Yesterday an innocent young woman from the UK, Hannah Bladon, was brutally murdered by a terrorist in Jerusalem. Yet reading the article tucked away in the “Middle East” section of the BBC website, one would find it difficult to realise that this is what actually happened.
The headline states, “Jerusalem stabbing: Tributes paid to Hannah Bladon.” This is in contrast to the terror attack a few weeks ago in London which the BBC reported as, “London attack: Four dead in Westminster terror attack.” In London (outside of Israel) when a terrorist, inspired by the incitement of militant Islam, murders innocents, it’s a “terror attack.” In Israel, where innocents are murdered by a terrorist, inspired by the incitement of militant Islam the word “terror” is nowhere to be seen in the headline, or indeed the entire article. There was just a “Jerusalem Stabbing” not a “terror attack.”
The BBC article continues, “Birmingham University student Hannah Bladon was killed on a tram in Jerusalem on Good Friday…a 57-year-old Palestinian man was detained at the scene.” I wonder why? Why isn’t he described as the alleged terrorist or the alleged murderer? The Times of Israel stated clearly, “British exchange student murdered in a terror attack in Jerusalem on Friday.”
Why did the Israeli policeman quoted in the article use the excuse that the terrorist was “mentally disturbed.” Does that imply that every brainwashed murdering terrorist is “mentally disturbed?” It reminds me of the old black humour of the Jerusalem residents of pre ’67 Jerusalem. Whenever a Jordanian soldier would open fire on innocent civilians from the Old City walls he would be referred to as the “Meshuga HaToran” (The mentally disturbed lunatic on duty”) as there was invariably a press communiqué issued that the soldier who opened fire was “mentally disturbed.” Indeed, the recently released former Jordanian soldier Ahmad Dakamseh who killed seven Israeli school girls twenty years ago was also described as “mentally disturbed.” This did not impact on his hero’s welcome and being feted by the national Jordanian media upon his release. Indeed, Dakamseh showed no remorse during interviews with Jordanian media. He said his opinion of Israelis had not changed and he added: ‘As for my position on the Zionists, you all know…what I did 20 years ago.’ Perhaps these monsters see killing a Jew as a free pass to get into “paradise”. Crazy? Yes. But to say that they are mentally ill is an insult to the millions who have mental illness and do not murder.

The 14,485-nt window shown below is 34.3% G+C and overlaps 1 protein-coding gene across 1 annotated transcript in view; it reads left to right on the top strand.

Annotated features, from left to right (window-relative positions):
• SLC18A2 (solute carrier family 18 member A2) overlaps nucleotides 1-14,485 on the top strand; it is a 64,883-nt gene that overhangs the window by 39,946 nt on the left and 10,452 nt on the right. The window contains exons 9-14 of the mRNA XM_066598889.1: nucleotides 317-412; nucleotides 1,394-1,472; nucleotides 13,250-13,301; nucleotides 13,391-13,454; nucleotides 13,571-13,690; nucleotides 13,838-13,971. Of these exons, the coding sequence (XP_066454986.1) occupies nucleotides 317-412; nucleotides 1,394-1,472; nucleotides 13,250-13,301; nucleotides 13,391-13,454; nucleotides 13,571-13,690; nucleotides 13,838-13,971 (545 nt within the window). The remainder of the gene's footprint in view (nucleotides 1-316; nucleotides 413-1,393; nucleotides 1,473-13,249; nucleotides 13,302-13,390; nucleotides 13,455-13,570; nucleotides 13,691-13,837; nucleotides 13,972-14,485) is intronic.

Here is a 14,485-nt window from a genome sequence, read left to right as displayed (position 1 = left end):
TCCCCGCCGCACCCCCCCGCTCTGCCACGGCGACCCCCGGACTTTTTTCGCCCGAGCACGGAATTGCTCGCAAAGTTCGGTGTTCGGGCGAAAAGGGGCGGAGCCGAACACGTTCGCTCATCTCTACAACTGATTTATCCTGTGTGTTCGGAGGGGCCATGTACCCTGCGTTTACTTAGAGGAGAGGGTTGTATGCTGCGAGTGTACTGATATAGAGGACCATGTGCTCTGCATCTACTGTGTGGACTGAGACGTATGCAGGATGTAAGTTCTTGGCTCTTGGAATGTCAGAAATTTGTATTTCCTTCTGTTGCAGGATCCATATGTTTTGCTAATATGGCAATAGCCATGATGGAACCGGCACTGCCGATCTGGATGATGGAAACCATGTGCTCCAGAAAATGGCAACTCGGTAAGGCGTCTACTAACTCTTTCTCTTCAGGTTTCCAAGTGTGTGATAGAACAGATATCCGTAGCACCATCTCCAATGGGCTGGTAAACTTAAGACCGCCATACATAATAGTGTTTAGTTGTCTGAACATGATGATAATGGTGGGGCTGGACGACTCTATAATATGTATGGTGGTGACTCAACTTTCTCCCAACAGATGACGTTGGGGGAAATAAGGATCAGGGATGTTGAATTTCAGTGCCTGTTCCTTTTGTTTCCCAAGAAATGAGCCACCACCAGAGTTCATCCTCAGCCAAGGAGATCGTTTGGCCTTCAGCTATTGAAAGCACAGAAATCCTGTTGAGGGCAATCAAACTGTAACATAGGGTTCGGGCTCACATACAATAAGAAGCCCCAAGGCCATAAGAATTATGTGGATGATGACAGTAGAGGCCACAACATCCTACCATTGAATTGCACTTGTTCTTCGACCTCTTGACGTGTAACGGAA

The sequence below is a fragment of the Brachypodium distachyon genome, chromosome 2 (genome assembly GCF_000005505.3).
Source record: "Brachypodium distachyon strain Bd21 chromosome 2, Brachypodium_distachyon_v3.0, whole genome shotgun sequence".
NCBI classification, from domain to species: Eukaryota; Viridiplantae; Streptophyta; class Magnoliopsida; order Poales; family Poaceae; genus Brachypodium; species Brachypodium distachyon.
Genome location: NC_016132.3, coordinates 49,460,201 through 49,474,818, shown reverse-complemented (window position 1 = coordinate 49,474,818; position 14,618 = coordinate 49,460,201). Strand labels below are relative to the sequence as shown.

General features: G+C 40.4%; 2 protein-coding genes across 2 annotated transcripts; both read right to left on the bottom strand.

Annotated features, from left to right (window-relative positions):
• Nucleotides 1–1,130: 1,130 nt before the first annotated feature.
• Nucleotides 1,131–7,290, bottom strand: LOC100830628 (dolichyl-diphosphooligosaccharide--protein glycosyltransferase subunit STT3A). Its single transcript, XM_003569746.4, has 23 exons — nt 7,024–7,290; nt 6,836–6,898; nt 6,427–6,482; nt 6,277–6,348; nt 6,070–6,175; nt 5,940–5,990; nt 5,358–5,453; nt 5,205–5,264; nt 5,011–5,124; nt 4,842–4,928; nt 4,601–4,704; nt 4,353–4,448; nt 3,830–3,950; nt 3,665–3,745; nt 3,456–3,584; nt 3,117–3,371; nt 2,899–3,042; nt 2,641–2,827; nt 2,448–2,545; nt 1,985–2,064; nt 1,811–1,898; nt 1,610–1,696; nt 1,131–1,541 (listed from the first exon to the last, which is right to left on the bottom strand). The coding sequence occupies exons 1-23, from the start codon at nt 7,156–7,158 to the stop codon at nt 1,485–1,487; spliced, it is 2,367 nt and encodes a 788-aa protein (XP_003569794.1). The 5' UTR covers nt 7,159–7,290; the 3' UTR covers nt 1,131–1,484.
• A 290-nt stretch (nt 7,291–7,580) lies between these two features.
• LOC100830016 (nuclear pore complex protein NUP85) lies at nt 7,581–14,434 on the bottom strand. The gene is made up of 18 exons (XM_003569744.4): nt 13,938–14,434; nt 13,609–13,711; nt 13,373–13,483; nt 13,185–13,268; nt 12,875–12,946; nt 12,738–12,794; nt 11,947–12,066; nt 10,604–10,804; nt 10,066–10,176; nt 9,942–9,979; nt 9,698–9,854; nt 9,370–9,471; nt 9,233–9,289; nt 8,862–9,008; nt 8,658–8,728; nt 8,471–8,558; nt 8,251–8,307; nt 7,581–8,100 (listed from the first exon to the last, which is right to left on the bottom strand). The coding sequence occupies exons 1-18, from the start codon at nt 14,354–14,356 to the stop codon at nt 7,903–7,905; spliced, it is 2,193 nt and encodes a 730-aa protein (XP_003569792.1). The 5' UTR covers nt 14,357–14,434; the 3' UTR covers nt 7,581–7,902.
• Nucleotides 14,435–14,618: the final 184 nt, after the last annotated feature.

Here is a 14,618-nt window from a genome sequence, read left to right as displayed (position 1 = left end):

Why doesn’t the BBC call a terrorist a terrorist if the attack occurs within Israel but only if the attack occurs outside Israel? Why doesn’t the BBC realise that all terror, wherever it happens, from London, to New York, to Sydney, to Cairo, to Jerusalem stems from the same source, incitement by fanatical militant Islam to go out murder “non believers” in order to establish a pan-Muslim caliphate? Why does the BBC have double standards in the language it uses to describe terror attacks inside Israel? Why are the reports sanitised of the words “terror,” “terrorist” or indeed the word “murder?”
The BBC’s policy of reporting terror attacks with a different lexicon if they occur inside Israel is a prime example of the double standard utilised by vast swaths of the international media towards Israel and may even contribute somehow to the pseudo-legitimisation of these terror attacks themselves.